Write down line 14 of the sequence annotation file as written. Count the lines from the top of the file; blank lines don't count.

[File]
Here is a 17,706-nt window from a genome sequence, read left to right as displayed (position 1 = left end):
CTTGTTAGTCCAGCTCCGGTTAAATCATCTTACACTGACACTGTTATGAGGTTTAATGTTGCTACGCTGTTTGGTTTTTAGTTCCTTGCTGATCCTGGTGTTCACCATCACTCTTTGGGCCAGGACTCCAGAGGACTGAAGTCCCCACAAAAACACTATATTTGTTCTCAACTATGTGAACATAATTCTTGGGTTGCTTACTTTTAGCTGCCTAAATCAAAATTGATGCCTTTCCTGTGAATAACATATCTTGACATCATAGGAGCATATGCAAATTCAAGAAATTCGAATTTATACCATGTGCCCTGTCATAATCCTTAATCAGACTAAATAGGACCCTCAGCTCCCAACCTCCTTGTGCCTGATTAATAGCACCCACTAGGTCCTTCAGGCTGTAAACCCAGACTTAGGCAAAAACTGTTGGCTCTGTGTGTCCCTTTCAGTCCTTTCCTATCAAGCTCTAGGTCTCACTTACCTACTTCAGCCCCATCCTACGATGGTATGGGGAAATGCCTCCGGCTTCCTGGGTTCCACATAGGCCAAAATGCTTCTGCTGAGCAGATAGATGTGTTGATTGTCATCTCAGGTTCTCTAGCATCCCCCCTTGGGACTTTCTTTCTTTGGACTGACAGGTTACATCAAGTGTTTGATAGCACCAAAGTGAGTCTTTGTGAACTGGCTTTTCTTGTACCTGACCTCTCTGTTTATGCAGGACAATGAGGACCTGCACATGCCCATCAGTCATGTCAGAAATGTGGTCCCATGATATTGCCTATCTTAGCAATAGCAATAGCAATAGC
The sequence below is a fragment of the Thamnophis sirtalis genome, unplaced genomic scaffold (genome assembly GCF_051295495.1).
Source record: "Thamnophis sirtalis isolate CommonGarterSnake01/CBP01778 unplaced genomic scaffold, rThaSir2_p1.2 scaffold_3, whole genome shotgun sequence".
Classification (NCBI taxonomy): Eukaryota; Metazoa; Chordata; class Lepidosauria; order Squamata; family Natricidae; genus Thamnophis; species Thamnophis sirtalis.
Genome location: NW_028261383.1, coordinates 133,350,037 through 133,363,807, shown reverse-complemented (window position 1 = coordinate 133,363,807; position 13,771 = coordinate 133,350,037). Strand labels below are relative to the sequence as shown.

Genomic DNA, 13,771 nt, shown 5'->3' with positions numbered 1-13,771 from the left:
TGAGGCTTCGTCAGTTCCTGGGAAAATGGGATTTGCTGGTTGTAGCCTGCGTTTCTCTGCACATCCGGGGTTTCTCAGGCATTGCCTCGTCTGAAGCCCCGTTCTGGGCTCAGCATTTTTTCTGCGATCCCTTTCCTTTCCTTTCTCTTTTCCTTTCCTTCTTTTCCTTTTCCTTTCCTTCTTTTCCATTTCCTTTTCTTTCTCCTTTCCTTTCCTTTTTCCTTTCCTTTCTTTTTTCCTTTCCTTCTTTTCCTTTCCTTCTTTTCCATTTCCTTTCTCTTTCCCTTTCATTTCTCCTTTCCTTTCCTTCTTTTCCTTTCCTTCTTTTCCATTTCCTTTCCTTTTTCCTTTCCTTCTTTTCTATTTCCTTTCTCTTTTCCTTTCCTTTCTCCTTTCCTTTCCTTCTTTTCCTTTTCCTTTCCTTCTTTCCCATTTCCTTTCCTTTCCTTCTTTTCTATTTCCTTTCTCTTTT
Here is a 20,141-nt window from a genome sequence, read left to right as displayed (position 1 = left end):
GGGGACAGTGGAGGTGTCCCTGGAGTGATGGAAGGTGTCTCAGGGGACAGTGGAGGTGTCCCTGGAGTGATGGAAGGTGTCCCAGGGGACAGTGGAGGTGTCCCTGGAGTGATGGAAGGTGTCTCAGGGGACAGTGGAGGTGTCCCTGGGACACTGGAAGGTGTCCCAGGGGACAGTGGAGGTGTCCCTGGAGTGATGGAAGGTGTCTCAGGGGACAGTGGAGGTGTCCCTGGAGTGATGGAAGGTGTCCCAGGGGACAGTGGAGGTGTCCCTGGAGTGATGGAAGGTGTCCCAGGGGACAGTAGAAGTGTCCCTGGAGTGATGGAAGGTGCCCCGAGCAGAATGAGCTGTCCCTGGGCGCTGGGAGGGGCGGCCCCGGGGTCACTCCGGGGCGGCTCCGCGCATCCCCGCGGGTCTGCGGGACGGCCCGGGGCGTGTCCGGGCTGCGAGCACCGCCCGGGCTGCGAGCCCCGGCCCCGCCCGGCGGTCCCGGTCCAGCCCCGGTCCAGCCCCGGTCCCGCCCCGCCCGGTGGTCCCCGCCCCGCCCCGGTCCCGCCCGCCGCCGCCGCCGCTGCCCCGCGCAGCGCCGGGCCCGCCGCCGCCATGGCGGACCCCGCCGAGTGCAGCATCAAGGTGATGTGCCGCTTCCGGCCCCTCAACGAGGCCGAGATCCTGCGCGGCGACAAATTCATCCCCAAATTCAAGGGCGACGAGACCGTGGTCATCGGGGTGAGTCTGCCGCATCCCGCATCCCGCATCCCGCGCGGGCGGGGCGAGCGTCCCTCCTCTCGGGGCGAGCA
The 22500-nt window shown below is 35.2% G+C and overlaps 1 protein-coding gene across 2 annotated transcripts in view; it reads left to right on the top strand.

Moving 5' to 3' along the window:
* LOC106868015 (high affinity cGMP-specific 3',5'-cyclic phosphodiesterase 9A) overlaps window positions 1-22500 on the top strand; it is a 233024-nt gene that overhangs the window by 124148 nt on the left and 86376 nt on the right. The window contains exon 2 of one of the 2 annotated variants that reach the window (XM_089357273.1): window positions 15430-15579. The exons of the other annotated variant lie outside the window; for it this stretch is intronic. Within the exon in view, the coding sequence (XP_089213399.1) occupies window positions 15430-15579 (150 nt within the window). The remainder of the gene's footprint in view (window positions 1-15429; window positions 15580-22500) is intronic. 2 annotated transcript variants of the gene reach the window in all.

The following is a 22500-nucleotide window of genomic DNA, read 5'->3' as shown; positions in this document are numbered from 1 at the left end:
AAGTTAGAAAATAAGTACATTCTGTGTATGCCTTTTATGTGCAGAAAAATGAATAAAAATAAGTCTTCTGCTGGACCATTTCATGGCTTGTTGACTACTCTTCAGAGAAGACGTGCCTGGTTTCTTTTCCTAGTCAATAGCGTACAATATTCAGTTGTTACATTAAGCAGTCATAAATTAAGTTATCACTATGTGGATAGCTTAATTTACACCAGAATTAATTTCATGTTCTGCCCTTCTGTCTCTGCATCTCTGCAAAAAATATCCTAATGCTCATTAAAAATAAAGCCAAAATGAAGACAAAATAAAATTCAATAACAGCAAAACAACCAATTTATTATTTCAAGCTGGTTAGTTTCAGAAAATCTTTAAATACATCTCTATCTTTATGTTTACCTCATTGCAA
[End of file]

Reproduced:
The following is a 22500-nucleotide window of genomic DNA, read 5'->3' as shown; positions in this document are numbered from 1 at the left end: